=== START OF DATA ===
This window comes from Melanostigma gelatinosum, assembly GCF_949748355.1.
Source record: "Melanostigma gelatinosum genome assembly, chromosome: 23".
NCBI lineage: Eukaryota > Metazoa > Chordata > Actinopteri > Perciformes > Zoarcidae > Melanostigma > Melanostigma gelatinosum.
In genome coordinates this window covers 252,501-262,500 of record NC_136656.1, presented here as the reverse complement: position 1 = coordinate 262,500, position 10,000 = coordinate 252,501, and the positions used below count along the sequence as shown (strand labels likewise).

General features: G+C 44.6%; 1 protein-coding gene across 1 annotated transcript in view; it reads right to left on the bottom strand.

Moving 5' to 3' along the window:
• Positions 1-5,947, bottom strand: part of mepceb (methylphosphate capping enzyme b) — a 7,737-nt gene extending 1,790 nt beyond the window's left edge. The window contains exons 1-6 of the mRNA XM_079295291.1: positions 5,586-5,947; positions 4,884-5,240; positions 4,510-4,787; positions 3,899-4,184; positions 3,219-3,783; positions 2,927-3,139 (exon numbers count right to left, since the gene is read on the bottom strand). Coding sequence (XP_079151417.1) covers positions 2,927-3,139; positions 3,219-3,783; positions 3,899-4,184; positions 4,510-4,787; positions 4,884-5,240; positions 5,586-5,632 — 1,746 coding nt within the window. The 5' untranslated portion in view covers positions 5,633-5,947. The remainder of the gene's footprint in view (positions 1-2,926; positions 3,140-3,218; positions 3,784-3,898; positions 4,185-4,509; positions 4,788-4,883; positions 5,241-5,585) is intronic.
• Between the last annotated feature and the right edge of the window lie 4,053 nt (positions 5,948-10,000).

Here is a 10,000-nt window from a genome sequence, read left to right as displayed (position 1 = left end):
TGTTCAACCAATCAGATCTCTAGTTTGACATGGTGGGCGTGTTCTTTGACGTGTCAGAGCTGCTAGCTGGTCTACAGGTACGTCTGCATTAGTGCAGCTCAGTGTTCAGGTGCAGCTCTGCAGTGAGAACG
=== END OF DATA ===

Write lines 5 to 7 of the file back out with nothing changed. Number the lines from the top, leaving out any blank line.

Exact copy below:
General features: G+C 44.6%; 1 protein-coding gene across 1 annotated transcript in view; it reads right to left on the bottom strand.

Moving 5' to 3' along the window:
• Positions 1-5,947, bottom strand: part of mepceb (methylphosphate capping enzyme b) — a 7,737-nt gene extending 1,790 nt beyond the window's left edge. The window contains exons 1-6 of the mRNA XM_079295291.1: positions 5,586-5,947; positions 4,884-5,240; positions 4,510-4,787; positions 3,899-4,184; positions 3,219-3,783; positions 2,927-3,139 (exon numbers count right to left, since the gene is read on the bottom strand). Coding sequence (XP_079151417.1) covers positions 2,927-3,139; positions 3,219-3,783; positions 3,899-4,184; positions 4,510-4,787; positions 4,884-5,240; positions 5,586-5,632 — 1,746 coding nt within the window. The 5' untranslated portion in view covers positions 5,633-5,947. The remainder of the gene's footprint in view (positions 1-2,926; positions 3,140-3,218; positions 3,784-3,898; positions 4,185-4,509; positions 4,788-4,883; positions 5,241-5,585) is intronic.